I was on the phone with a customer recently, working with them on developing the details of a travel management program for their organization. One topic that we covered on the call – which turned out to be one of the biggest challenges for this person – was when to purchase a non-refundable or refundable ticket; and then, how to be sure that unused, non-refundable tickets were being tracked and eventually re-used by the traveler. What was the best way to manage, and in turn maximize the use of this large travel and entertainment expense line item?
Refundable vs. Non-refundable
One way to maximize the use of your airline tickets is to develop a plan for purchasing either a refundable or non-refundable ticket. Airlines give both options for business travel, but refundable tickets cost much more than the lowest available fare for each particular class of service. Airlines know they can charge more money to set a seat aside for you - whether you show up or not.
On the other hand, travelers receive a discount for purchasing a non-refundable ticket, thereby (almost) guaranteeing that you will be on the flight. Airlines have these options built into their flight algorithms and in turn manage flight logistics appropriately.
As the manager of travel for your business, the challenge is in deciding what type of ticket to buy for whom, and in what particular circumstances. Is the traveler’s time so important that flexibility is imperative? Is the ticket purchased by a client, or does it come directly out of your bottom line? Does the traveler’s schedule require some leeway in booking a flight? Is there a life event, or potential risk that a traveler may experience that requires a possible need to change the ticket? These types of questions need to be considered when exploring the value of purchasing a refundable or non-refundable ticket.
Your best option? Take time to decide what’s best for your business. Analyze a number of possible scenarios and evaluate the cost differential between the two potential ticket purchases. Use these numbers to determine your tolerance level for approving, or not approving, the premium pricing. With this approach, you’ll have a better idea of the impact on that ticket purchase for your business. One size does not fit all in this situation, and every business differs. Once you have this plan in place, be sure it is clearly communicated to your travelers, and becomes a part of your travel policy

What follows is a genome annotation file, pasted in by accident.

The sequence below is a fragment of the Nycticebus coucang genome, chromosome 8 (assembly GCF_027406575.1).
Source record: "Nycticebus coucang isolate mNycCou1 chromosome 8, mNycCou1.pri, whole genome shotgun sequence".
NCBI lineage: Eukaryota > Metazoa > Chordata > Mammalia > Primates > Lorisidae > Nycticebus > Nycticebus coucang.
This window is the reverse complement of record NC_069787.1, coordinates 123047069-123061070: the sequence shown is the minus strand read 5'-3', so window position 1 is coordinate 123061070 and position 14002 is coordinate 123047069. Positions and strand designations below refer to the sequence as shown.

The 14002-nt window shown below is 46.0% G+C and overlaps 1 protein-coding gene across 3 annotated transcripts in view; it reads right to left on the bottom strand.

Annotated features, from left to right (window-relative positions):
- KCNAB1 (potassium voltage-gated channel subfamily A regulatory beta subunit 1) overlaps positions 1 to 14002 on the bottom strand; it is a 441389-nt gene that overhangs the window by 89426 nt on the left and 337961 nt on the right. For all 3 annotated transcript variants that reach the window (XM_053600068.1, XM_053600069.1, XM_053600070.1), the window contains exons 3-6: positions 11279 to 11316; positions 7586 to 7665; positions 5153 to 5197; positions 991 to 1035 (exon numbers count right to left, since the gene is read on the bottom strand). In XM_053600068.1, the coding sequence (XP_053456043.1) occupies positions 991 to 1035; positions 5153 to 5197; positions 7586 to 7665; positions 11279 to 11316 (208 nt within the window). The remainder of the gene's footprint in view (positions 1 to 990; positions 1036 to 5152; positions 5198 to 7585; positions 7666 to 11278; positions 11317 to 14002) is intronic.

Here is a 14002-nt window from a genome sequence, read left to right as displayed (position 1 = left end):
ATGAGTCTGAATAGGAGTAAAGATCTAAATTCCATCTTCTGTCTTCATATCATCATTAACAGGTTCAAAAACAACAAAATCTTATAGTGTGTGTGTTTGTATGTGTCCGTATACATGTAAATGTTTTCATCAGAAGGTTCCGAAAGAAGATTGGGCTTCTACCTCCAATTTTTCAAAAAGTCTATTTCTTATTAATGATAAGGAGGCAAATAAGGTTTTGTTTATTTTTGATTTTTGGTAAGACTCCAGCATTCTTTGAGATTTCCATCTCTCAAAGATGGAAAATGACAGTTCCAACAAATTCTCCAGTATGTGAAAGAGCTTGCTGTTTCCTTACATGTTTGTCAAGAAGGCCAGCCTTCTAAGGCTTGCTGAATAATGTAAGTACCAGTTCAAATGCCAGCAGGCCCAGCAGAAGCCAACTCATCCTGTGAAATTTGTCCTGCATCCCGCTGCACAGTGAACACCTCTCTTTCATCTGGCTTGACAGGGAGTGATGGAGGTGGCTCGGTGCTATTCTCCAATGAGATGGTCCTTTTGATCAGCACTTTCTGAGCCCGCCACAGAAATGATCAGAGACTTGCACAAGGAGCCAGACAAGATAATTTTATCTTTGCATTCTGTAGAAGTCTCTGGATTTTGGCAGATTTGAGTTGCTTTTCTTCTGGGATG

Tracking unused tickets
Another way to maximize the use of your airline tickets is to track the unused tickets. Let’s face it - in today’s global business world, travel can change unexpectedly, and even the most well-thought-out itinerary can be upended in a moment’s notice. When airline tickets need to be changed or cancelled, a fee is charged. According to the Department of Transportation, airlines charged a total of $2.98 billion in reservation cancellation/change fees in 2014. This is one way that airlines generate additional ticket fee income.
Many times however, when airline tickets are changed or cancelled, travelers are able to use that ticket at another time in the future. (A quick note – before you actively change and/or cancel flights, be sure that policies for each airline are clear – either through the airline itself or through your travel management company (TMC.) As an example, here is the “Refunds” page from Southwest Airlines web site.) This is great news for the business traveler, right? Yes…as long as each ticket is appropriately managed and tracked to ensure that it is used again.
A challenge to this exists if your travelers do not follow policy, and book their travel through multiple sites, not through your business’ online booking system. In this scenario, it’s very hard for you or your rogue traveler to keep track of this unused ticket, and the likelihood of its being used again in the future is very low.
If your traveler has followed policy and booked the itinerary through the preferred channels – either your online booking system and/or your TMC, the ability to track this ticket becomes much more likely. While some online booking tools have a way to appropriately annotate an unused ticket option in each traveler’s profile, not all have this ability.
This is one of the greatest values that TMCs offer today. When you work with a great TMC, they can be sure to track all unused tickets, and provide a reminder for travelers or travel managers that this ticket is available for booking future travel. In addition, TMCs can help with the “exchange” of a ticket; where the value of the unused ticket is put towards the value of the new ticket. That way, the “cash” that was used to purchase the original ticket is not completely lost and this relationship with the TMC can be better leveraged throughout your business to create enhanced travel program value.
Maximizing the use of your airline tickets can prove to be a huge benefit to your business. Savings is recognized in your travel and entertainment line item, and data becomes available to assess how and when airline tickets are being purchased, cancelled or changed. When you take time to consider the needs of your business and balance that with the needs of your travelers, everyone benefits.